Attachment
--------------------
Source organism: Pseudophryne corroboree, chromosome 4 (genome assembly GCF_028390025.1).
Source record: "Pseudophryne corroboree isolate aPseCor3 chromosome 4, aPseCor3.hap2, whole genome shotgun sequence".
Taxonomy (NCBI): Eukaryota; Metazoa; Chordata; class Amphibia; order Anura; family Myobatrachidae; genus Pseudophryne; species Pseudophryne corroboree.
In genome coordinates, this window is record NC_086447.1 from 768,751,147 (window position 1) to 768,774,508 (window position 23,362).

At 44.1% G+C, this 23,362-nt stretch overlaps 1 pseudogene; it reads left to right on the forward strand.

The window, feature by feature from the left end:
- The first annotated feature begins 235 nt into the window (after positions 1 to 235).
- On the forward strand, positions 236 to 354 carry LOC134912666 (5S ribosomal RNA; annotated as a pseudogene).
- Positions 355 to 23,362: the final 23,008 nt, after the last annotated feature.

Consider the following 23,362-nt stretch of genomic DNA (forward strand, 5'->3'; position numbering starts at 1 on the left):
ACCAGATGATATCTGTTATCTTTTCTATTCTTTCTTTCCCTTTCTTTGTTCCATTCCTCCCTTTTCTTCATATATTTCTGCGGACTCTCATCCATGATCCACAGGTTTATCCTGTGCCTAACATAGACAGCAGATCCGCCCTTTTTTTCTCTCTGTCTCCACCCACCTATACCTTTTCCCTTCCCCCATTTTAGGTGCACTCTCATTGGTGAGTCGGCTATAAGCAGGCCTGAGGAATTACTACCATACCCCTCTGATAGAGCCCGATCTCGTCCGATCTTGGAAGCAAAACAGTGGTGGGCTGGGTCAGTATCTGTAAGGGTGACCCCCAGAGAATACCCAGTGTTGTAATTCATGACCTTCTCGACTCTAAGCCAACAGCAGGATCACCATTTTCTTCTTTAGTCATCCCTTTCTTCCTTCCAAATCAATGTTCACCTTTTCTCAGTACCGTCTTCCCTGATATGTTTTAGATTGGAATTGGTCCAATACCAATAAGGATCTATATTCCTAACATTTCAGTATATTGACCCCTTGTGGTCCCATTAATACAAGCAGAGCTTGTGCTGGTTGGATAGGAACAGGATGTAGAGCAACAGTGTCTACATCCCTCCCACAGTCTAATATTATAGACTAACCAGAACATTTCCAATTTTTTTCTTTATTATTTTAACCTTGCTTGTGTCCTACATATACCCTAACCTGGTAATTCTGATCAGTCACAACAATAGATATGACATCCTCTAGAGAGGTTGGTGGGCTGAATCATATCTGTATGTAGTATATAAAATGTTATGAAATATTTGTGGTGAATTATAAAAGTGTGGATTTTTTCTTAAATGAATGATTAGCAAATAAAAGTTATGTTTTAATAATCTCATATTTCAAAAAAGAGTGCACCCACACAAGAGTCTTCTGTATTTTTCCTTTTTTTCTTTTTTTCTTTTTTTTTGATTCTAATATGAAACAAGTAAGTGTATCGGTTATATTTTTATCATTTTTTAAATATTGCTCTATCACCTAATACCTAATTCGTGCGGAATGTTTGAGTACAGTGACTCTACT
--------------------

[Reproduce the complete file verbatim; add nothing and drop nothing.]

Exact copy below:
Source organism: Pseudophryne corroboree, chromosome 4 (genome assembly GCF_028390025.1).
Source record: "Pseudophryne corroboree isolate aPseCor3 chromosome 4, aPseCor3.hap2, whole genome shotgun sequence".
Taxonomy (NCBI): Eukaryota; Metazoa; Chordata; class Amphibia; order Anura; family Myobatrachidae; genus Pseudophryne; species Pseudophryne corroboree.
In genome coordinates, this window is record NC_086447.1 from 768,751,147 (window position 1) to 768,774,508 (window position 23,362).

At 44.1% G+C, this 23,362-nt stretch overlaps 1 pseudogene; it reads left to right on the forward strand.

The window, feature by feature from the left end:
- The first annotated feature begins 235 nt into the window (after positions 1 to 235).
- On the forward strand, positions 236 to 354 carry LOC134912666 (5S ribosomal RNA; annotated as a pseudogene).
- Positions 355 to 23,362: the final 23,008 nt, after the last annotated feature.

Consider the following 23,362-nt stretch of genomic DNA (forward strand, 5'->3'; position numbering starts at 1 on the left):
ACCAGATGATATCTGTTATCTTTTCTATTCTTTCTTTCCCTTTCTTTGTTCCATTCCTCCCTTTTCTTCATATATTTCTGCGGACTCTCATCCATGATCCACAGGTTTATCCTGTGCCTAACATAGACAGCAGATCCGCCCTTTTTTTCTCTCTGTCTCCACCCACCTATACCTTTTCCCTTCCCCCATTTTAGGTGCACTCTCATTGGTGAGTCGGCTATAAGCAGGCCTGAGGAATTACTACCATACCCCTCTGATAGAGCCCGATCTCGTCCGATCTTGGAAGCAAAACAGTGGTGGGCTGGGTCAGTATCTGTAAGGGTGACCCCCAGAGAATACCCAGTGTTGTAATTCATGACCTTCTCGACTCTAAGCCAACAGCAGGATCACCATTTTCTTCTTTAGTCATCCCTTTCTTCCTTCCAAATCAATGTTCACCTTTTCTCAGTACCGTCTTCCCTGATATGTTTTAGATTGGAATTGGTCCAATACCAATAAGGATCTATATTCCTAACATTTCAGTATATTGACCCCTTGTGGTCCCATTAATACAAGCAGAGCTTGTGCTGGTTGGATAGGAACAGGATGTAGAGCAACAGTGTCTACATCCCTCCCACAGTCTAATATTATAGACTAACCAGAACATTTCCAATTTTTTTCTTTATTATTTTAACCTTGCTTGTGTCCTACATATACCCTAACCTGGTAATTCTGATCAGTCACAACAATAGATATGACATCCTCTAGAGAGGTTGGTGGGCTGAATCATATCTGTATGTAGTATATAAAATGTTATGAAATATTTGTGGTGAATTATAAAAGTGTGGATTTTTTCTTAAATGAATGATTAGCAAATAAAAGTTATGTTTTAATAATCTCATATTTCAAAAAAGAGTGCACCCACACAAGAGTCTTCTGTATTTTTCCTTTTTTTCTTTTTTTCTTTTTTTTTGATTCTAATATGAAACAAGTAAGTGTATCGGTTATATTTTTATCATTTTTTAAATATTGCTCTATCACCTAATACCTAATTCGTGCGGAATGTTTGAGTACAGTGACTCTACT